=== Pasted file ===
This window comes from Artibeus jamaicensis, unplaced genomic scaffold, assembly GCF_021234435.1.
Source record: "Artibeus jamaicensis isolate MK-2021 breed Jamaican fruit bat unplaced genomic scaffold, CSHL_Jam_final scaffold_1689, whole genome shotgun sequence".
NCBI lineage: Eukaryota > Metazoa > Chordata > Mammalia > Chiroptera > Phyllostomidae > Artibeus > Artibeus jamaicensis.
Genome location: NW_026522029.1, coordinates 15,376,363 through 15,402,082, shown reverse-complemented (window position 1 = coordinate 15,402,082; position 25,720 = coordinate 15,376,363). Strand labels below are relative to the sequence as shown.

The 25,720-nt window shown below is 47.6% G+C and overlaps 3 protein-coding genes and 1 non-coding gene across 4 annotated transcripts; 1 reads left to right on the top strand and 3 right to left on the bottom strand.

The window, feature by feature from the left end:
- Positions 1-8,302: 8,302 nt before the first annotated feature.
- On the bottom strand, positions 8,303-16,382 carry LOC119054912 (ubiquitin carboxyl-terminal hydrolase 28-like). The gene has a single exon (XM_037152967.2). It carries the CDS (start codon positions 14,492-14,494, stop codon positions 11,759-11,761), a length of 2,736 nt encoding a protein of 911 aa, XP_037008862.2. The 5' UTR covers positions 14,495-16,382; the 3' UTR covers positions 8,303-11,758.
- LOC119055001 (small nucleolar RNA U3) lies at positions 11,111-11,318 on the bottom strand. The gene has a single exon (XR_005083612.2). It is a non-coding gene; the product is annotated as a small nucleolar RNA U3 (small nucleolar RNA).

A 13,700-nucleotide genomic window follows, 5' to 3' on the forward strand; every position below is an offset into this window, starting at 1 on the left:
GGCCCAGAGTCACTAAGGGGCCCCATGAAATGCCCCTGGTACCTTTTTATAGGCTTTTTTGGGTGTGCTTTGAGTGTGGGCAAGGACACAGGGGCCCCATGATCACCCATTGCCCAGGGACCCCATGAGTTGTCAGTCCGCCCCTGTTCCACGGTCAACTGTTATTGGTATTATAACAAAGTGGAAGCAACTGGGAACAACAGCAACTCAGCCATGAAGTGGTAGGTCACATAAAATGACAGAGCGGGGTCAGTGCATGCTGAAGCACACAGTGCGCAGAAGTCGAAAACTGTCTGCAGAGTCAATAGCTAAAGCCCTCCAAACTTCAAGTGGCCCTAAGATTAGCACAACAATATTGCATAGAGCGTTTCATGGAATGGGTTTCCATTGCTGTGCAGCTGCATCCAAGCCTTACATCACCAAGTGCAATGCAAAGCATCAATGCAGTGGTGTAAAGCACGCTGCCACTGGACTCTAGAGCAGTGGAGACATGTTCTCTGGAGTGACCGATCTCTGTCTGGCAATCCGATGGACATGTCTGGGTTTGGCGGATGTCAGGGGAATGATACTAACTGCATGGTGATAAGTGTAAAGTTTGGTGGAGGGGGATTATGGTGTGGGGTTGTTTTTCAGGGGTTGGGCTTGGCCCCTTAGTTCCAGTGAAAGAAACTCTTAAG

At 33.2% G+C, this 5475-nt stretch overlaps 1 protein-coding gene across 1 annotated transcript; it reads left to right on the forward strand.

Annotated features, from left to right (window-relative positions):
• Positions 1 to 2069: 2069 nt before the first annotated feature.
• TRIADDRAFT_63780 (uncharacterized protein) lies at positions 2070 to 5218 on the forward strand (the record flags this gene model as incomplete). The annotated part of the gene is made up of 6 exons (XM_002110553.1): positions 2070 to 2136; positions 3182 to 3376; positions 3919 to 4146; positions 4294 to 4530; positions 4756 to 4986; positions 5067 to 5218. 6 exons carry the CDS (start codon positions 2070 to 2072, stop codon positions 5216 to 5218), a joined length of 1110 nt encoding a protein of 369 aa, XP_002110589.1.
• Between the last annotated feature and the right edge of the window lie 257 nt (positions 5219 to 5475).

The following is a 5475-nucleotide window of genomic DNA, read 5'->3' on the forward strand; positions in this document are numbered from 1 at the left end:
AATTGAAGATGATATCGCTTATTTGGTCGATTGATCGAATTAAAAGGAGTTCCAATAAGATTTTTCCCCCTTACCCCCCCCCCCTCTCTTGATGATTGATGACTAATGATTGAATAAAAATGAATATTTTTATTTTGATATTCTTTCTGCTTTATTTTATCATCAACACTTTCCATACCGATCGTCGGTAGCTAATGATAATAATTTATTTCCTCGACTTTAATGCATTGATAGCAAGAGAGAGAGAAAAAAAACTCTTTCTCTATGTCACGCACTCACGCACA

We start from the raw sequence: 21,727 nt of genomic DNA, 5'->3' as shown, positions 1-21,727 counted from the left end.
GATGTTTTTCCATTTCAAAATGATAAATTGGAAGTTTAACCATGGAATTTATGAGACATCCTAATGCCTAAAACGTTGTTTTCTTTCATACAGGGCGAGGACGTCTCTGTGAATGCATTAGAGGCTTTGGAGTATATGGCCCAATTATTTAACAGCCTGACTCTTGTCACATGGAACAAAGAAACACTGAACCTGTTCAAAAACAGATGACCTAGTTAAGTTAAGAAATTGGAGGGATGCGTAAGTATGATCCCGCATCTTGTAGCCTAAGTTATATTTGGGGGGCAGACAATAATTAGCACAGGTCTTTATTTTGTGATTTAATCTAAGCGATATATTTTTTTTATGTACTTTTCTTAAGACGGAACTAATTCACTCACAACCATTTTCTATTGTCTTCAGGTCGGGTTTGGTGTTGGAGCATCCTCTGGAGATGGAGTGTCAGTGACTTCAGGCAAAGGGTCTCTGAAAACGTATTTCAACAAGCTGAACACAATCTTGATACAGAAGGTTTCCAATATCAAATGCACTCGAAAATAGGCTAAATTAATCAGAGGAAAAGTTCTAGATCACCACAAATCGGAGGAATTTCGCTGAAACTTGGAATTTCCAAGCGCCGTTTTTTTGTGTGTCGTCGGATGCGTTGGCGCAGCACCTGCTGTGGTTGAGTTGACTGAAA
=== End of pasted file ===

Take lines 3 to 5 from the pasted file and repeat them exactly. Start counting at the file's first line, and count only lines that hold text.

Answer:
NCBI lineage: Eukaryota > Metazoa > Chordata > Mammalia > Chiroptera > Phyllostomidae > Artibeus > Artibeus jamaicensis.
Genome location: NW_026522029.1, coordinates 15,376,363 through 15,402,082, shown reverse-complemented (window position 1 = coordinate 15,402,082; position 25,720 = coordinate 15,376,363). Strand labels below are relative to the sequence as shown.

The 25,720-nt window shown below is 47.6% G+C and overlaps 3 protein-coding genes and 1 non-coding gene across 4 annotated transcripts; 1 reads left to right on the top strand and 3 right to left on the bottom strand.